The Recorder – Fantasy worlds in our backyard and beyond

Jorma Kinsson first considered penning the concept of young adult (YA) in the 1990s. He was employed in the athletics department at the University of Massachusetts, working with the women’s soccer team.

“The girls were reading Harry Potter,” he told me in a recent interview. The players encouraged him to read the popular series, and the books came home with him.

He always enjoyed fantasy. The first full-length book he remembers reading was “The Hobbit.” He was inspired by the Potter books to begin planning his YA fiction, he explained.

“What I loved about the Harry Potter books was that there was another world happening to us at the same time,” he recalled. “We had parallel planes of existence.” He decided that he wanted his work to include a single duo.

Kinson didn’t actually get around to writing his first book for a few decades. His first obstacle was the rapid pace of work. Not only did he put in long hours at UMass, but he was also doing freelance public relations and multimedia work.

Another tricky block was the health crisis. In the early 2000s, he felt more stressed. He thought the problem was work, until one day a UMass police officer stopped him for driving the wrong way, took a look at him and sent him to the hospital.

Johnson found out he had a serious, chronic case of Lyme disease.

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He wasn’t able to return to UMass to work so he had to make a living freelancing as much as he could. Over time, with the help of Western and Eastern medicine, he developed a workable schedule. And he decided to try his hand at the young adult novel he had been mulling over for a long time.

His first novel “Wild as the Wind” was published in 2000. He planned it for the first time in a series. Another book “Side Road” was published last year. It consists of three long stories that complement the characters of the first book.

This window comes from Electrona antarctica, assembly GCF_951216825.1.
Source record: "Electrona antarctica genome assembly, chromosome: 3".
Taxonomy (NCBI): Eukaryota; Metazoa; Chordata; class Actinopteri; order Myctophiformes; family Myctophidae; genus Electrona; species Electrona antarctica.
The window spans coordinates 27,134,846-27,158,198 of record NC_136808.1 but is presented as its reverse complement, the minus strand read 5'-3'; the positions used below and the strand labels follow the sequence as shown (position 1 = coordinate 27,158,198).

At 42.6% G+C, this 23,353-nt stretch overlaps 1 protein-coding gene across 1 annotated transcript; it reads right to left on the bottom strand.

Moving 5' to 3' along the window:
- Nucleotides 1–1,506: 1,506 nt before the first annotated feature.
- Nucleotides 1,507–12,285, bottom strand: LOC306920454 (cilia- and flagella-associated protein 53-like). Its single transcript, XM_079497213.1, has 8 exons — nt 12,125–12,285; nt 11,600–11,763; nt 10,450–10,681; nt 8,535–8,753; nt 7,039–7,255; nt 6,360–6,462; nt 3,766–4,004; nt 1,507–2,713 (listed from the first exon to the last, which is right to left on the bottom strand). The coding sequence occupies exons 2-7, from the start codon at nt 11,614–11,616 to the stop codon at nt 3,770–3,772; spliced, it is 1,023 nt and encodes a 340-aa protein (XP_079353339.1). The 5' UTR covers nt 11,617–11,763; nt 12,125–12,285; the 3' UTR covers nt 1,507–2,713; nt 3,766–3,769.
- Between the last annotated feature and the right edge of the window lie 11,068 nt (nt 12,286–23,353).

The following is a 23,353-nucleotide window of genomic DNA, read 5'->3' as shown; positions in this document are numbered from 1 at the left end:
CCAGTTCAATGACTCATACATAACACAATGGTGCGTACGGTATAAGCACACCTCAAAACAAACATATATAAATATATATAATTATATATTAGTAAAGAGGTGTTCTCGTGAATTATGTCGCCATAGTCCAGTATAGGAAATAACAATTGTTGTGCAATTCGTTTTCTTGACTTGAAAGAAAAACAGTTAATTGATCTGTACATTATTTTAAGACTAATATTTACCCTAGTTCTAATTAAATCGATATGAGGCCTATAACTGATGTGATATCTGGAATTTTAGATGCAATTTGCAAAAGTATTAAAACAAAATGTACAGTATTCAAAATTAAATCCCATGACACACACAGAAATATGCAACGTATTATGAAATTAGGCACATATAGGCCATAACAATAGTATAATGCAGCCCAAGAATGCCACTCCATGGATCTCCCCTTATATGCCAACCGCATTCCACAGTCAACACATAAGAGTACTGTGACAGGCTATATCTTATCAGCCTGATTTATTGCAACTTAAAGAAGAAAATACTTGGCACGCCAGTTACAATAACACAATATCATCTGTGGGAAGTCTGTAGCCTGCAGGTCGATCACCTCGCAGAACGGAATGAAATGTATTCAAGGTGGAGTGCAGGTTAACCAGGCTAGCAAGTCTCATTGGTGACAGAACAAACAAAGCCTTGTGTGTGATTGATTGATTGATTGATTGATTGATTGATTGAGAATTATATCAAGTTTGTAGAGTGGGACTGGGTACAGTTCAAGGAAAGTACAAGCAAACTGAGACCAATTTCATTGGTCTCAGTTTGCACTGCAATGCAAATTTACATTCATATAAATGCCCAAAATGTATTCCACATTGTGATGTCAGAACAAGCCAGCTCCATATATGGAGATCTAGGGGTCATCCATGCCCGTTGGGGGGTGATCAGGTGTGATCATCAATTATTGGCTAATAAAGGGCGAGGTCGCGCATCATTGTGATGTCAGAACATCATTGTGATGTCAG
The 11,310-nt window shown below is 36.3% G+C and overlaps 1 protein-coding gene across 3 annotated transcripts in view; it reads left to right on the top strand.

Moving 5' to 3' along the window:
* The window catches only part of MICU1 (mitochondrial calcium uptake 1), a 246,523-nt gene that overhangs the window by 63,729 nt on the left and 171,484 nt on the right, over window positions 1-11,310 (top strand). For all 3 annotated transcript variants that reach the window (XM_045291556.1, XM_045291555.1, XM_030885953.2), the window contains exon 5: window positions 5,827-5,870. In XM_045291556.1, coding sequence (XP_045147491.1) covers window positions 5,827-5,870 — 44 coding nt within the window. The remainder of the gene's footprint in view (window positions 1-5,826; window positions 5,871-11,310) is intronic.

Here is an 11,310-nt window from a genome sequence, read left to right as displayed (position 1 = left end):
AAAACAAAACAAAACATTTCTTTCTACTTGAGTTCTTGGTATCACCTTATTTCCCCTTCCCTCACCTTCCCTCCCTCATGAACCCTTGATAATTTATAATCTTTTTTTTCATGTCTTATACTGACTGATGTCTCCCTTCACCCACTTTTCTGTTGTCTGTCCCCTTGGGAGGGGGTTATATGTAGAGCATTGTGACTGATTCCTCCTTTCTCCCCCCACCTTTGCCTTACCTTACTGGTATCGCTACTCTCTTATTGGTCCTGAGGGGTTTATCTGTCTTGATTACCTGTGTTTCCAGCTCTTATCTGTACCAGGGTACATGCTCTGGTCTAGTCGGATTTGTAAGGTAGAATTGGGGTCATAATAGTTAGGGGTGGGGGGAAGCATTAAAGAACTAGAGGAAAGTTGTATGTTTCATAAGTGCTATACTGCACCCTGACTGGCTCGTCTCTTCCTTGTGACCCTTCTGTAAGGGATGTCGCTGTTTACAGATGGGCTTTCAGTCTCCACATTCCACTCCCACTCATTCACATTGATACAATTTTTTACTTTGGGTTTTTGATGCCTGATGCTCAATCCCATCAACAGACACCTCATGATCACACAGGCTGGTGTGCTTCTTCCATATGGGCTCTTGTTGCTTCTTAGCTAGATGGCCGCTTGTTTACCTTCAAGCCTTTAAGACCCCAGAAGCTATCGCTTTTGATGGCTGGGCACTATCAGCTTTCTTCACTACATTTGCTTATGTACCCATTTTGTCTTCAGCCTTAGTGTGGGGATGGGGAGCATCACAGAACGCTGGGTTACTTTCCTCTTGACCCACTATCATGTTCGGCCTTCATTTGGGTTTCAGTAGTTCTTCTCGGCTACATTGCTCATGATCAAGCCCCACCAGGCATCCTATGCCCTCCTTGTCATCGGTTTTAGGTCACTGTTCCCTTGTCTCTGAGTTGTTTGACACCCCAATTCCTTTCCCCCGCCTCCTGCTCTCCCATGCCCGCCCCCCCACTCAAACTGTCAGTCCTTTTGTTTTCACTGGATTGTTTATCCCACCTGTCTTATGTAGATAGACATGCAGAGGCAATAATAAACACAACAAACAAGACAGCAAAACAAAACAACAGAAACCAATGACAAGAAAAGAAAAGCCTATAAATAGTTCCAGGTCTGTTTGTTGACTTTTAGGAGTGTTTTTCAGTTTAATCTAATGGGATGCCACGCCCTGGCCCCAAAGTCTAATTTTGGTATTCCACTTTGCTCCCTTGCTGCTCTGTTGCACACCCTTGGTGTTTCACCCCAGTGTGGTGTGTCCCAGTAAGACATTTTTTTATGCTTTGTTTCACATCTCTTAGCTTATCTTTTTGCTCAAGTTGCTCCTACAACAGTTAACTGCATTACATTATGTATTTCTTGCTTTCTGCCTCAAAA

The third book, “As Deep as the Sea” was published on October 26. Like the previous two, it is self-published. It continues the story of the first book.

“Wild as the Wind” centers on Viola Freeman, a lifelong athlete and nature lover who discovers a whole new world literally in her own backyard. Communicating with the spirits she meets in the forest, she learns that she is destined to play a greater role in the universe as a shaman – or, as she calls it, a she-woman.

“Deep as the Sea” focuses more on Viola’s fraternal twin brother, Sebastian. Conson refers to the couple’s name in Shakespeare, whose twins Viola and Sebastian are shipwrecked in “Twelfth Night” and must find a way back to each other.

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Like his sister, Sebastian has new powers. He is less willing to accept these powers than Viola, at least at first. His story begins on the twins’ 13th birthday. Sebastian is going to a school he wants to attend, Pocomatuck Academy in Deerfield.

He is academically oriented and enjoys academically rigorous schoolwork. Despite this, he is bullied by his classmates, and is generally debilitated by Lyme disease.

In the first book, Sebastian shares some otherworldly adventures with his sister. The memories of that time have been suppressed in the new volume. A school trip to Japan brings him face to face with his destiny, however, when he gets lost in the mysterious Okigara Forest at the base of Mount Fuji.

Jorma Kansanen explained that he enjoyed the research involving the twins’ stories. As for Viola’s story, she incorporated it into Native American tradition. For Sebastian, he read about Japanese culture, the history of the samurai, and about Akigahara, which has long been seen as a center of magic.

For both books, he read popular science books that explained parallel universes and time travel. “There’s imagination that I deal with, fiction, but I also have a foot in the scientific world,” he said.

He told me that he also enjoyed creating stories that mirrored the personalities of their characters.

“With Viola, you’re running in the woods behind your backyard and creating your own world,” he notes. “Sebastian has to physically go to the other side of the world to find his place, his identity.”

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One of the first things that struck me when I started reading “Deep as the Sea” was Conson’s use of the present tense to tell his story. I asked about this choice.

“I actually wrote the first book in the past tense,” he told me. “Once I started doing more research in the YA realm, I heard that the present tense, the active tense, was preferred. (As a reader), you feel expanded. You feel right in it.” .

I definitely felt that in Sebastian’s story, which moves quickly and dramatically.

According to Kinson, the next book in the series will arrive in 2023. He originally intended to end the story of the twins with that book, but he is so pleased with the characters and their success that he plans to continue the series.

“We’re looking at six books right now, maybe seven,” he announced cheerfully. “I also have an earlier idea.”

“Deep as the Sea,” like Jorma Kansanen’s other books, is available in paperback ($10.99) and e-book ($2.99) both at and at the author’s website at

Tinky Weisblat is an award-winning author and singer. His latest book is “Potluck: Random Acts of Cooking”. Visit his website at


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